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Discussion Starter · #1 ·
Hi there...peeps.

Having become a recent owner of a Yeti I have encountered two issues over the last few days. (2014 plate Greenline)..

1st....had to replace all brake pads as the car was sold to me with ~90% worn pads I now realised....£150 thank you please.
2nd EGR valve has failed (specialist independent V Dub garage) with a circa £900 bill looming.

The car did come with a 6 month warranty...i have had it just 3 months, and covered just under 2000 miles, so I am hoping to **** that the warranty will actually cover the second of these.

I bought it from a different place to where it is being repaired...but am a little miffed that firstly it was sold with such worn pads, and now this second issue (although as I understand it reading on here, 2014 cars may have had poorly designed valves, as other members have mentioned them being replaced).

If the EGR isn't covered then I will be particularly unhappy (and somewhat less solvent) - I will still have to fork out some even if it is covered as the warranty only covers a limited labour rate.

Comments/suggestions/sympathy welcomed!
 

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£900 for EGR replacement on a front drive Greenline sounds a bit steep, it's around the same price as a 2.0L TDI 4x4 and there's more stuff to remove on the 4x4.
 

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Discussion Starter · #3 ·
£900 for EGR replacement on a front drive Greenline sounds a bit steep, it's around the same price as a 2.0L TDI 4x4 and there's more stuff to remove on the 4x4.
I was a little shocked at that as well - I am crossing everything that the warranty will cover the bulk though. It was apparently a 5 hour job (whereas I have read on here it could/should be 2-3?) I can query...if it isnt covered, then not sure what to do.

At the end of the day I am a little stuck really. OH & I were/are supposed to be going on a short break on Thu to Cornwall with the dog to a friend's static caravan...1st holiday since covid.
 

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Personally I'd be checking the small print on the warranty to see if this is covered if the work is done at any garage, and then get a few more quotes.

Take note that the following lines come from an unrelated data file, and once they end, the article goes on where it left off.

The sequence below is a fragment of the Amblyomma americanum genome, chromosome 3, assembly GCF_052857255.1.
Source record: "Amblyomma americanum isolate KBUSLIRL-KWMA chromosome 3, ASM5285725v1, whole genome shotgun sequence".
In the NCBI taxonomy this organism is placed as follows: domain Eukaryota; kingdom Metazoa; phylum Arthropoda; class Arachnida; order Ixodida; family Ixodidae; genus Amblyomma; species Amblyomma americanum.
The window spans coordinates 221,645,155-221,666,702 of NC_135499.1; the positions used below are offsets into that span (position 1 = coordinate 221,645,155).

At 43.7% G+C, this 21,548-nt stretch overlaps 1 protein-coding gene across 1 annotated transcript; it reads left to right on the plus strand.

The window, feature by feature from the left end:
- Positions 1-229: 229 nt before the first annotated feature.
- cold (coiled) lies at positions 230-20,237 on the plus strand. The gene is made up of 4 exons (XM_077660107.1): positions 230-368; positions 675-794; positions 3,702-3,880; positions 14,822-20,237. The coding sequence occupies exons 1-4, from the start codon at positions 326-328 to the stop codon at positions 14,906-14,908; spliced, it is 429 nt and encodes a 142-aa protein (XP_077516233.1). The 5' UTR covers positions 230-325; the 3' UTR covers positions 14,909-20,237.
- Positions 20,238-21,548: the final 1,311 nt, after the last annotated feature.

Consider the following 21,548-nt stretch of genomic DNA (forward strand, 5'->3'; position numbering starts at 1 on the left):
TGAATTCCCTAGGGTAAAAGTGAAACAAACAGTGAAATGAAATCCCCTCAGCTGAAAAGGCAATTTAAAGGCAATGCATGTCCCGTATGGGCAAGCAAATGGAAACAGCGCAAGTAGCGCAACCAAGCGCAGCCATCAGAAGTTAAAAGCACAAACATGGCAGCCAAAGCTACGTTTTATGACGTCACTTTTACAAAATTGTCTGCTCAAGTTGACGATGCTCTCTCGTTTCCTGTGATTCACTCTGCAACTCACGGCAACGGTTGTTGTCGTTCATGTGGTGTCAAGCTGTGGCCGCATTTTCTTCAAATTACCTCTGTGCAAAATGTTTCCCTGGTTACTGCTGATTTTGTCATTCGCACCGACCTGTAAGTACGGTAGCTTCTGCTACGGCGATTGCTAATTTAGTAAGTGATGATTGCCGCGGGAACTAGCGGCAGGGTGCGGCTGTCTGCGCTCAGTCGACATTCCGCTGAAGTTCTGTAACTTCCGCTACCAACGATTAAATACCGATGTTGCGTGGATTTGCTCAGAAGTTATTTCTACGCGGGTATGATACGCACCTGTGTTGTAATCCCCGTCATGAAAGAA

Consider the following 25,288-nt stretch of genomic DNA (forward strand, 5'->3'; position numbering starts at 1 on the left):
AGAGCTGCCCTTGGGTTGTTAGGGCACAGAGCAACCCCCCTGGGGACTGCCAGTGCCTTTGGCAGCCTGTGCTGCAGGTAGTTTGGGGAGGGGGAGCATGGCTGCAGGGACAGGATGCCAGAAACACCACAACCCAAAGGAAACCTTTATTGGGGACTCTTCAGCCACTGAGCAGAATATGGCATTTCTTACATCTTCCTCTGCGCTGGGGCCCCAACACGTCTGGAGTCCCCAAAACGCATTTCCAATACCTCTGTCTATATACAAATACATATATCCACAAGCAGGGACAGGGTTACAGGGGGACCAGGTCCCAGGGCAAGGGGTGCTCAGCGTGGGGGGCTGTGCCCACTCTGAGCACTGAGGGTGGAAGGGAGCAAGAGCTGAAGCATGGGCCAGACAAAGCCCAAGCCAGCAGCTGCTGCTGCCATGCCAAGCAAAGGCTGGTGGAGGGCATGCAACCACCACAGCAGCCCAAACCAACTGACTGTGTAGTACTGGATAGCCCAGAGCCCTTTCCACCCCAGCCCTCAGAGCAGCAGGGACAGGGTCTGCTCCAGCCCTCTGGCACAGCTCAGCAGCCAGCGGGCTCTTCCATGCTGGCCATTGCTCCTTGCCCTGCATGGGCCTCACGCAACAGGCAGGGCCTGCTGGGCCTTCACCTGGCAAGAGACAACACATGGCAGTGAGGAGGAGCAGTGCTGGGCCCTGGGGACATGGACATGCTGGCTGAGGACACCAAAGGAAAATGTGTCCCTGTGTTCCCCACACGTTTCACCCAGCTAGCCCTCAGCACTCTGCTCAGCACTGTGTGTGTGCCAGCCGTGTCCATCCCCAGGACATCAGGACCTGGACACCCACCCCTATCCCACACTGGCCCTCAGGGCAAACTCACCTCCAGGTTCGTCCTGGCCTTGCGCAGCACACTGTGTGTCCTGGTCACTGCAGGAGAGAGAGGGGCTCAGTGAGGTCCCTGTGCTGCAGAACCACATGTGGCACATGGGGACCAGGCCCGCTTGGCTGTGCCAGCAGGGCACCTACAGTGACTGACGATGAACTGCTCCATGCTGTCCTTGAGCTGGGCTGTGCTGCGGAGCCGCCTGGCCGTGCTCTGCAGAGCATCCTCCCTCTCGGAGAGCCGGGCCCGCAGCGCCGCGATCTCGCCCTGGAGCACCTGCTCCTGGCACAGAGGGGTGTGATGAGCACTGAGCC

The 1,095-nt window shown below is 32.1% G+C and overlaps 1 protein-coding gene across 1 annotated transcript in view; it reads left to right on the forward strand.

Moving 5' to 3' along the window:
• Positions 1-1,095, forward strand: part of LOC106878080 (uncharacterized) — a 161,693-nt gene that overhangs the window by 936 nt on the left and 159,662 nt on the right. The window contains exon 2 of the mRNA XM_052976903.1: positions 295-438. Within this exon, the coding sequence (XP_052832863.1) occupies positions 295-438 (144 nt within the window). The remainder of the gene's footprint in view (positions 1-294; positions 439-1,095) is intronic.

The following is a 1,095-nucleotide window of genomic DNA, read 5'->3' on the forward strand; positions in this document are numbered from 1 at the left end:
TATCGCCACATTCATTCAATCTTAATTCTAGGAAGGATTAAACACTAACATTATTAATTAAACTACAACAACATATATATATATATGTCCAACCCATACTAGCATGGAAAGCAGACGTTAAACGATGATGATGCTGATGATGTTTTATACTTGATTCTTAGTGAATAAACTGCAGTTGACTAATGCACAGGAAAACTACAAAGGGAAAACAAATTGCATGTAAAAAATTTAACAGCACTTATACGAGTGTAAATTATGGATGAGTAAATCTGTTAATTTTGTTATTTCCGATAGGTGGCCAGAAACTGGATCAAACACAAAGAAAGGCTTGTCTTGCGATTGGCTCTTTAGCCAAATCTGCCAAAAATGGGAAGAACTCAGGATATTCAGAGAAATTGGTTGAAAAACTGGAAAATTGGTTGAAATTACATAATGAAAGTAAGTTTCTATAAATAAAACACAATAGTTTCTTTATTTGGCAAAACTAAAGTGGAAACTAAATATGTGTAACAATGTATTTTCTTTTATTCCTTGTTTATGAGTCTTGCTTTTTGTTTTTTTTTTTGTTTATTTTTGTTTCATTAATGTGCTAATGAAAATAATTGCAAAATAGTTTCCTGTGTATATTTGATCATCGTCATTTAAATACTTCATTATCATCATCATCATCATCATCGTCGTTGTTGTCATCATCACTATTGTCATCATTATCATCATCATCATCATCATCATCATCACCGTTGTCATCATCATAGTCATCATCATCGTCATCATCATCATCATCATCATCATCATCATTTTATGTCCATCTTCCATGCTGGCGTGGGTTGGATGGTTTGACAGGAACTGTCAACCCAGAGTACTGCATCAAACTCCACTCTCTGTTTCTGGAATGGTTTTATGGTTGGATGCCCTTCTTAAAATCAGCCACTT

I wouldn't be surprised if the price was inflated as they know it's a warranty claim, sorry but I have a deep distrust of garages.
 

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If you bought the car from a dealer, under consumer law he is responsible for any fault present or developing at the time of sale for six months. This is a legal obligation and overrules any shorter warranty that may have come with the car. It is also incumbent of the dealer to prove it was not present or developing at the time of sale, not for you to prove it was. If when you take it up with the dealer that sold you the car, he refuses to take any interest contact your local citizens advice bureaux.
 

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Discussion Starter · #6 ·
If you bought the car from a dealer, under consumer law he is responsible for any fault present or developing at the time of sale for six months. This is a legal obligation and overrules any shorter warranty that may have come with the car. It is also incumbent of the dealer to prove it was not present or developing at the time of sale, not for you to prove it was. If when you take it up with the dealer that sold you the car, he refuses to take any interest contact your local citizens advice bureaux.
That's a really helpful piece of advice. Thanks.

I had a call earlier informing me that he warranty will cover it, (Phew) but that the Labour charge cover isn't as much as the garage, so I still have to stump up £200. Clearly much better than 900.

I will be contacting the dealer as I have had to shell out £350 in 3 days because of them now.
 

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Why have you not used the dealer to get both done?
Why use a second garage when it is under warranty?
 

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Discussion Starter · #10 ·
Mine was 40 miles away, but took it back with warranty fault.
Well the warranty is an insurance type effectively, so any garage can use it. Driving 80 miles in a car in limp mode (A roads not motorway as well wouldnt be sensible, nor time efficient)

As for the brakes...they clearly need to be done asap, andnot covered by warranty. However, they (IMHO) should not have sold the car with pads which needed replacing after 1500 miles, and I have just sent an email raising my concerns about this.